We Walk the Line

Friday, April 06, 2012 Road Junkies 0 Comments

Washington, DC
When we boarded the Metro this morning to ride into DC, we were surrounded by little chicklets and their parents heading into the capitol.  They were uniformly well-behaved and seemed genuinely happy to be riding the train and visiting the sights of Washington.
Exiting at Capitol South, we trekked over to Garfield Park along I-395 to search for a letterbox.  Finding the treasure, we walked back toward the Capitol but veered south to take in the U.S. Botanical Garden.  Our quest there was another letterbox hidden within the gardens but on this chilly morning, the warmth and humidity of the orchid exhibit in the conservatory garden court was a welcome environment.

From this Eden, we walked east to visit General Grant at his memorial at the base of Capitol Hill.  The 17-ft. statue of Grant, one of the world's largest equestrian statues, fittingly faces his Civil War commander-in-chief in the Lincoln Memorial at the opposite end of the National Mall.  Flanking Grant are remarkably intense sculptures of Federal artillery and cavalry groups of soldiers in the midst of combat, rendering the memorial a tribute to the forces that fought to preserve the Union as well as to their commander. 
Ulysses S. Grant Memorial
Heading up the hill, we skirted around the Capitol and joined the queue to enter the Capitol Visitor Center.  Center employees supervising us commoners instructed us to discard any food, drink, aerosol containers, pointed objects, stun guns or martial arts weapons, guns or replicas thereof, knives, mace and pepper spray, razors and box cutters.  Well, that certainly lightened our backpacks.
After about 15 minutes in the outdoor line, we entered the center and walked right into the procession awaiting a security screening. This being America, people began pulling off their belts and tossing them into the plastic screening tubs with their electronic devices, coins, and keys.  That got us all through the metal detector and bag screening, where I was forced to ditch my fingernail file, and eligible to step into the ranks of folks waiting for either a tour of the Capitol or a visit to the House or Senate gallery.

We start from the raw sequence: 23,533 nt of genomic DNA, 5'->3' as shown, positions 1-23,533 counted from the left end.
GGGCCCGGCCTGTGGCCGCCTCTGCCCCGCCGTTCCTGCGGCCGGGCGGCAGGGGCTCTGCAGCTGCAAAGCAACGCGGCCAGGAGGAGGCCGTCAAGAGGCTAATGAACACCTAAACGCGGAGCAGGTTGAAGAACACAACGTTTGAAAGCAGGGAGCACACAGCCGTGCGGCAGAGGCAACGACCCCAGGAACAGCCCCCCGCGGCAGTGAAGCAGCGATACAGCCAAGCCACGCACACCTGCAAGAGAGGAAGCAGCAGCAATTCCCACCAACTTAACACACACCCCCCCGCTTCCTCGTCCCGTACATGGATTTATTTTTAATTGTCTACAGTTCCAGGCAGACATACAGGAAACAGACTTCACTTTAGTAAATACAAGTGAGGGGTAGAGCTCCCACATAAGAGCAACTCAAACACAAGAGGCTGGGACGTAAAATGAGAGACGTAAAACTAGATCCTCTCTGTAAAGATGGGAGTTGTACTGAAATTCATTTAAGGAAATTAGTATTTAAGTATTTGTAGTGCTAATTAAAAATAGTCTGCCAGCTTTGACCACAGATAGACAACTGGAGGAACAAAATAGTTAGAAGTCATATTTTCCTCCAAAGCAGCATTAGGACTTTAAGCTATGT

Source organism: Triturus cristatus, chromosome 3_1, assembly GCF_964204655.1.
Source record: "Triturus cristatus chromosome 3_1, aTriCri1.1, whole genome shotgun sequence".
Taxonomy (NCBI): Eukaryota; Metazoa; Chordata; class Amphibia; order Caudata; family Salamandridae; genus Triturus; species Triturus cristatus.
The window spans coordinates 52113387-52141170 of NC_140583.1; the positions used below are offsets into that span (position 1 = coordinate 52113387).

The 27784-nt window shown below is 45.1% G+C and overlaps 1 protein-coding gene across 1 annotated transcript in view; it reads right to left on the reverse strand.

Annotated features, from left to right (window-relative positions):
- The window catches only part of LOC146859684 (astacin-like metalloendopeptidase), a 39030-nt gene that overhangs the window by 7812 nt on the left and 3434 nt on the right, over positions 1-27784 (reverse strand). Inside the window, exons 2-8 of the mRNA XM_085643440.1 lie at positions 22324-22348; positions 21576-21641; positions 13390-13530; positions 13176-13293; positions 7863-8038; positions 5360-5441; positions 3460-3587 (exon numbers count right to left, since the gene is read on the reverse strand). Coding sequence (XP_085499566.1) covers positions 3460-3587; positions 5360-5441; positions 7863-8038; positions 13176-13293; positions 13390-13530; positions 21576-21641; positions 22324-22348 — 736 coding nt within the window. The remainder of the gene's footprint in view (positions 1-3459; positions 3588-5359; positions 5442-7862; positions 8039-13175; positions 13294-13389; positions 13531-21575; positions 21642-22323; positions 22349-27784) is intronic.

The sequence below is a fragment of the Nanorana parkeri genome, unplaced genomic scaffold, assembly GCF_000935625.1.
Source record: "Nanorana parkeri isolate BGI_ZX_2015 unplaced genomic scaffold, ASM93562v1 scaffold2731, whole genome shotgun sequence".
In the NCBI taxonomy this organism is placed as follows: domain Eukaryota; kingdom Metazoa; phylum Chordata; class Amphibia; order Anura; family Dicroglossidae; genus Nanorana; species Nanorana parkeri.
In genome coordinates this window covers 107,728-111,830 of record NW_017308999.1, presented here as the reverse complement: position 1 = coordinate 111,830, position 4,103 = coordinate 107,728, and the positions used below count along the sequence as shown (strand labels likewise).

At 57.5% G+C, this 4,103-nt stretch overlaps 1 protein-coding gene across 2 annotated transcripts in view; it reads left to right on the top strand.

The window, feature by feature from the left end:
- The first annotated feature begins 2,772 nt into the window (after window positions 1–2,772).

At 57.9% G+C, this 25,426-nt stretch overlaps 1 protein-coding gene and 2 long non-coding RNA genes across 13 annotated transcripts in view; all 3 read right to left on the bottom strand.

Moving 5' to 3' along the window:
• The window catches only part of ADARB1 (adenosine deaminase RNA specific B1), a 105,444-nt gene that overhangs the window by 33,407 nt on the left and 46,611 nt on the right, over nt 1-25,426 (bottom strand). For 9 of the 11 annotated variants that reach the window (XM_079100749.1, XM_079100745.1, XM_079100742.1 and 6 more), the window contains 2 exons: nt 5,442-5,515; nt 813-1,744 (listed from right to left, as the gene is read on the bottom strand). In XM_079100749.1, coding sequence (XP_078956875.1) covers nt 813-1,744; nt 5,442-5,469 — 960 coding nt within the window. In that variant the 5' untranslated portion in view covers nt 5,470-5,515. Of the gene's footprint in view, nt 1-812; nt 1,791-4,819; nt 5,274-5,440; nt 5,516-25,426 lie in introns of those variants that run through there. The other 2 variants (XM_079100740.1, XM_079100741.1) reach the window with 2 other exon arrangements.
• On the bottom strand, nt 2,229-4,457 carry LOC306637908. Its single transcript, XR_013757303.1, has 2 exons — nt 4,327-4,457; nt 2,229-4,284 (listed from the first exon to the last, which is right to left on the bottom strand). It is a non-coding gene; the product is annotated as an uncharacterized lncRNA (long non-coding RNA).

Exposition Hall, Capitol Visitor Center
Thanks to our connected cousin Pam, we had tickets for the House gallery, so we dashed over to that queue.  When we reached the front of the line, we were asked to hand over our cell phones, cameras, other electronic devices, batteries, creams, strollers, and the like.  Oh, yes, and any backpack larger than a handbag.  Unlike the previous forbidden objects, which we had been forced to trash, an opportunity was provided for us to leave our electronics at a bag check desk.
Phoneless and without any means to document our visit, we exited the area with instructions that we must return immediately after our gallery visit to reclaim our checked items, just in case we had left an explosive behind.  And we walked into the hall where we were funneled into yet another line.  Winding around a couple of corners, we finally reached the head of the line where we boarded an elevator to the Capitol building itself (having been in the visitor center to this point).